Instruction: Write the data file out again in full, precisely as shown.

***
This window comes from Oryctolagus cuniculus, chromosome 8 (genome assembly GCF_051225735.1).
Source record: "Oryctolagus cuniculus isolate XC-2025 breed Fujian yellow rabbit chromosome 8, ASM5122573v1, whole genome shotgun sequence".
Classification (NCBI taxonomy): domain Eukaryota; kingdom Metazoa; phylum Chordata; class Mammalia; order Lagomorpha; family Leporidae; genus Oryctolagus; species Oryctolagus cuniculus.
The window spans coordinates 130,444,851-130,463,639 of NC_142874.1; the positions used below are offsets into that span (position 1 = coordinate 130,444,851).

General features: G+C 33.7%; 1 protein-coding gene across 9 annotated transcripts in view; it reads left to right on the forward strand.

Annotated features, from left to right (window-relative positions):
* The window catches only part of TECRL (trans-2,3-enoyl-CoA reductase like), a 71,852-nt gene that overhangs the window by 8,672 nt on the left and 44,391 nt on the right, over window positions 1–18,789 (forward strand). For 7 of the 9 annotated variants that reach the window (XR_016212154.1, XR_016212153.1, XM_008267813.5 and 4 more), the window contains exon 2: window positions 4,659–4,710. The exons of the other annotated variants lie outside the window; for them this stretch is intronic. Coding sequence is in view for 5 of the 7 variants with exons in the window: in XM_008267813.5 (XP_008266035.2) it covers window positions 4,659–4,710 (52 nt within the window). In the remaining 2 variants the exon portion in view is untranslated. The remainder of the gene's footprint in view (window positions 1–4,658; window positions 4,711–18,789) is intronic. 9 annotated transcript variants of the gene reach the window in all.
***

This window comes from Oryctolagus cuniculus, chromosome 8 (genome assembly GCF_051225735.1).
Source record: "Oryctolagus cuniculus isolate XC-2025 breed Fujian yellow rabbit chromosome 8, ASM5122573v1, whole genome shotgun sequence".
Classification (NCBI taxonomy): domain Eukaryota; kingdom Metazoa; phylum Chordata; class Mammalia; order Lagomorpha; family Leporidae; genus Oryctolagus; species Oryctolagus cuniculus.
The window spans coordinates 130,444,851-130,463,639 of NC_142874.1; the positions used below are offsets into that span (position 1 = coordinate 130,444,851).

General features: G+C 33.7%; 1 protein-coding gene across 9 annotated transcripts in view; it reads left to right on the forward strand.

Annotated features, from left to right (window-relative positions):
* The window catches only part of TECRL (trans-2,3-enoyl-CoA reductase like), a 71,852-nt gene that overhangs the window by 8,672 nt on the left and 44,391 nt on the right, over window positions 1–18,789 (forward strand). For 7 of the 9 annotated variants that reach the window (XR_016212154.1, XR_016212153.1, XM_008267813.5 and 4 more), the window contains exon 2: window positions 4,659–4,710. The exons of the other annotated variants lie outside the window; for them this stretch is intronic. Coding sequence is in view for 5 of the 7 variants with exons in the window: in XM_008267813.5 (XP_008266035.2) it covers window positions 4,659–4,710 (52 nt within the window). In the remaining 2 variants the exon portion in view is untranslated. The remainder of the gene's footprint in view (window positions 1–4,658; window positions 4,711–18,789) is intronic. 9 annotated transcript variants of the gene reach the window in all.